My depression was a gift

Alex McCullough

Alex McCullough

Jan 20, 2020 — 3 mins read

Prior to the past 2 years I spent the majority of the previous decade roiled in depression. I wasn’t down all the time, but when I was, I was very down.

One particularly gruesome episode came after watching a documentary about the prison system in the US. I felt so distraught and confused and angry at the fact that there is so much evil in the world, guilty for not having been affected by it myself, and helpless to do anything about it.

I was done for weeks, unable to feel anything positive at all. On top of that pain I was upset with myself for feeling it. Other people exist without the crushing weight of all the world’s problems coming down on their shoulders, why couldn’t I just be normal? Why couldn’t I accept life as it is, get a normal job and be happy?

I don’t remember how long this specific episode lasted or what brought me out of it. I do know that what finally helped me emerge from my overall depression was not to accept life as it is and just get a job, but to accept myself and stop being ashamed, embarrassed or scared to live the way I actually wanted to.

I never had a ‘passion’ or grand career ambition. I just wanted to be a travel bum and work my way around the world. One day I realized that all this time trying to force myself to ‘accept life’ had lead to me achieving exactly nothing to solve anyone’s problems. If that was the result of trying to fit in with what my parents, or society expected of me, why not just roll the dice and listen to myself instead?

Still at my parents’ house, I started working as a Lyft driver to save money. It wasn’t glamorous, but I began to see light at the end of the tunnel and my mood got noticeably better. I went vegan, an actionable step I could take to improve my carbon footprint and my health, and my depression took a 3 month+ hiatus. I began seeing my friends again. I hadn’t even started traveling yet, but I was slowly marching towards a goal, and I felt great.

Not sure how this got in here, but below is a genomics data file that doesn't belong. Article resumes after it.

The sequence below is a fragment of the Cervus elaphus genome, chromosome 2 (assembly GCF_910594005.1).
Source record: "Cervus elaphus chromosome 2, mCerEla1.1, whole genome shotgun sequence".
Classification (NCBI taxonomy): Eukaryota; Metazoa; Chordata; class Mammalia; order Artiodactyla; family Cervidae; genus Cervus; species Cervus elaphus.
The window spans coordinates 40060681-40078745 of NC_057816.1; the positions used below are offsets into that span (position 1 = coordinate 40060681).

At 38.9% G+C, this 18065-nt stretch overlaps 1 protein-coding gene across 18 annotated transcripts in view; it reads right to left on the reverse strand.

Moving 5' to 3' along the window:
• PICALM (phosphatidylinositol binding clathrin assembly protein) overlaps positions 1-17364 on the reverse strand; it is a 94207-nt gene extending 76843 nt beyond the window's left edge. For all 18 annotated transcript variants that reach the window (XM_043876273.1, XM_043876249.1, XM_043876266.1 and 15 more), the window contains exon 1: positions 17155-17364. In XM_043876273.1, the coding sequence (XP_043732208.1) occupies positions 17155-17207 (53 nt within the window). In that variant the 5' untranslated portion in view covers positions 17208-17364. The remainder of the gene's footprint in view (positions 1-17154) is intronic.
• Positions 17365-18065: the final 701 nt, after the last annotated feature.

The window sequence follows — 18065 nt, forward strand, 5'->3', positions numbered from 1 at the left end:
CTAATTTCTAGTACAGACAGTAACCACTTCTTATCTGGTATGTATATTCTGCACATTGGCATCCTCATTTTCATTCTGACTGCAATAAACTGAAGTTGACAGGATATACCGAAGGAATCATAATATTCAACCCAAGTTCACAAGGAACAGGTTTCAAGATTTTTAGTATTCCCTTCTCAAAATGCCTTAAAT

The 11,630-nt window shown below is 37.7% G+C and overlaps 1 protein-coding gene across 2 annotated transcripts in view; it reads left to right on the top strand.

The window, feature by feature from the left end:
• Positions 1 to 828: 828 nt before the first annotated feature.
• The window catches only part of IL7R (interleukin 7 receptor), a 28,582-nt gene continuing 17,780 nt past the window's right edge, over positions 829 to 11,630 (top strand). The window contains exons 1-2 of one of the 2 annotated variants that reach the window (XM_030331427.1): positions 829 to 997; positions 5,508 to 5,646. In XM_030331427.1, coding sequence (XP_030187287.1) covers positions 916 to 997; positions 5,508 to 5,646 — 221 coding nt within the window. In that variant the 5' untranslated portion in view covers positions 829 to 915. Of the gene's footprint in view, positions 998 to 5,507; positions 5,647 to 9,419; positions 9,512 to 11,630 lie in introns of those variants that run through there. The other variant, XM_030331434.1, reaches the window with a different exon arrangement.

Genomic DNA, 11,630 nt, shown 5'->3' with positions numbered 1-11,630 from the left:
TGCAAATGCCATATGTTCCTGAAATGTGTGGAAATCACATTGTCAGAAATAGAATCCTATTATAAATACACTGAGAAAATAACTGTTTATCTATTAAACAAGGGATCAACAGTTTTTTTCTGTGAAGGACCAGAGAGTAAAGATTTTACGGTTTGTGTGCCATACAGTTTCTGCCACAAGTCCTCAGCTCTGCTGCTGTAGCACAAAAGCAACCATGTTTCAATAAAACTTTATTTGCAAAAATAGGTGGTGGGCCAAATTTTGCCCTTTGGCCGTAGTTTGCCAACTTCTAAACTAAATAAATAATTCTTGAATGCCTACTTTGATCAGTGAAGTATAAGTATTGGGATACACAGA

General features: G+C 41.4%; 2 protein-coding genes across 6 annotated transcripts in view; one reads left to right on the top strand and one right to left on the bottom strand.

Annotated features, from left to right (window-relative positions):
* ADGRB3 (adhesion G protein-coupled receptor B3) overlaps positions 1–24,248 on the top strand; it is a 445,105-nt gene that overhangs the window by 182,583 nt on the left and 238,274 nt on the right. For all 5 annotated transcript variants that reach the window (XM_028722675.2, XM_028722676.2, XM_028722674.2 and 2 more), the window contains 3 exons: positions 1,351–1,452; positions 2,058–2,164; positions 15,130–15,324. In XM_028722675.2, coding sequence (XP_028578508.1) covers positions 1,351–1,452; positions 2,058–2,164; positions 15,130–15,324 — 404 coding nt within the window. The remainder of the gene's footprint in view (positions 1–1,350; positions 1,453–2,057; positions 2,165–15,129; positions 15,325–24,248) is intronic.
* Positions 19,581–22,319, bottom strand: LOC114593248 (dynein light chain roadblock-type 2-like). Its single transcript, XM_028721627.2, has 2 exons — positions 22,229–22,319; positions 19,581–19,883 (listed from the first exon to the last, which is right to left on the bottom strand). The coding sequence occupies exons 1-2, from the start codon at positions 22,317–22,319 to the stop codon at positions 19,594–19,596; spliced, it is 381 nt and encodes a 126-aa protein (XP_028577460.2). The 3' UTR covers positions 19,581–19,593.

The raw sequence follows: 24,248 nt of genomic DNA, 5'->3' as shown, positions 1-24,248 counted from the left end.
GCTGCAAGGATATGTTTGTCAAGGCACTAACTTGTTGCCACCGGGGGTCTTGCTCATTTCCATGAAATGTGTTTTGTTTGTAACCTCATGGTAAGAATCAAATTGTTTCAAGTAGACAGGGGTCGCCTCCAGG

Fast forward to the present, and in the past 2 years I’ve seen 7 countries and spent 11 months on the road. I’ve stopped back home to work for short periods, and I’ve worked while traveling, making just enough to break even. More importantly: I’m happy.

I’m beyond blessed to have had the support system and the luck to get over my depression, but at some point in the past 2 years, I’ve started to see it in a different light.

My depression was and still is a gift. It was a guiding light telling me that I was not living the way I should be. When I started listening to that guiding light rather than fighting it, my depression turned around and became a source of self love. Telling myself I was worthless if I didn’t solve the world’s biggest problems did absolutely nothing to solve the world’s biggest problems. It just made my personal world miserable.

Accepting myself for who I am and putting myself first has turned me into someone who is fun to be around and full of love. I know how to love myself and love others, and at the very least I can make my world and the world of those around me a little bit better to be in. At the end of the day, that’s enough.

Now I consider myself blessed to actually care about and have an emotional relationship with the world. I consider myself lucky to have the capacity for depression. Without it, I may never have learned to truly be happy.